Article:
WASHINGTON, D.C. — Today, the Senate voted 50-48 to repeal the Federal Communications Commission’s broadband privacy rules, passed on a 3-2 vote in October of 2016 under the previous FCC Chairman, Tom Wheeler. The Congressional Review Act (CRA) allows Congress 60 legislative days to repeal regulations enacted by agencies with simple majority votes in the House and Senate and the President’s signature. Agencies are then prohibited from issuing rules substantially similar to those repealed under CRA.

The FCC’s rules were unwise and unnecessary,” said TechFreedom President Berin Szóka. “The FCC will soon return broadband privacy policing to the Federal Trade Commission, where it belongs, like all online privacy. In the meantime, enacting this CRA will simply mean that the FCC will police broadband  privacy case-by-case — just as it had done under Democratic leadership after the FCC’s 2015 Open Internet Order deprived the FTC of its consumer protection power over broadband by reclassifying broadband as a common carrier service.”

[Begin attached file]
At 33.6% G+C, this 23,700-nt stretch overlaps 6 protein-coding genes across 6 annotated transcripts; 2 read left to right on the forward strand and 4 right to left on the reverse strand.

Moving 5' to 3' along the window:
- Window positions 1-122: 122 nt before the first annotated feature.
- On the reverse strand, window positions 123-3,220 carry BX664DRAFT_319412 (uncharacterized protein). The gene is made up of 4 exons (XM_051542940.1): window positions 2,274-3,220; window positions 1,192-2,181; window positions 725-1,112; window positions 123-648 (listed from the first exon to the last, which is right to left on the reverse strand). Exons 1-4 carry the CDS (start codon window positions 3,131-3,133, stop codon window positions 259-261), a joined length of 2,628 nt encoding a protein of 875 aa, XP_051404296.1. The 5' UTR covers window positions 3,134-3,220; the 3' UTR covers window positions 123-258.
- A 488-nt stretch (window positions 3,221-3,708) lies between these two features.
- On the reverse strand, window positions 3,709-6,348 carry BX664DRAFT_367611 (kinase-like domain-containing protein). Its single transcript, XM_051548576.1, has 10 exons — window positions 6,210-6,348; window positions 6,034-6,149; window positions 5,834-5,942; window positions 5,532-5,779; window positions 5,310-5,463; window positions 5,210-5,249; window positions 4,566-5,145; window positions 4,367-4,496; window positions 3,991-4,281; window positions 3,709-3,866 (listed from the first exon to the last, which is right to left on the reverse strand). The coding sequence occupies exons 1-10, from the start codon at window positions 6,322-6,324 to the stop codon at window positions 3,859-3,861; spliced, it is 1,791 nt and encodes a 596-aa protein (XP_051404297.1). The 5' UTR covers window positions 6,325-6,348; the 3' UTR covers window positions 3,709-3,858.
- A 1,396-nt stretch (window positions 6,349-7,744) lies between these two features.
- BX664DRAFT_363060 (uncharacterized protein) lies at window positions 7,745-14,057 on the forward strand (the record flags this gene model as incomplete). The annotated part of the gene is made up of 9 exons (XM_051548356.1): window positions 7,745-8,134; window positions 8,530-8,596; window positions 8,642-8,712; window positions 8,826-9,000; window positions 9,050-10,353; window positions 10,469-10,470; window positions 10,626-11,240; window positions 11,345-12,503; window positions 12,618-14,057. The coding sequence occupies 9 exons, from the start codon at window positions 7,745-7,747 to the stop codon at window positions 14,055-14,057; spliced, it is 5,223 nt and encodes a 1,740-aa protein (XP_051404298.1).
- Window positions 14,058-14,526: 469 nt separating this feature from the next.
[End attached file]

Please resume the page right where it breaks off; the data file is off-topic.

We can be reached for comment at media@techfreedom.org. See more of our work on broadband privacy:

  • Comments to the FCC urging the agency to return jurisdiction over broadband privacy to the FTC
  • Our statement on the FCC’s stay of the broadband privacy order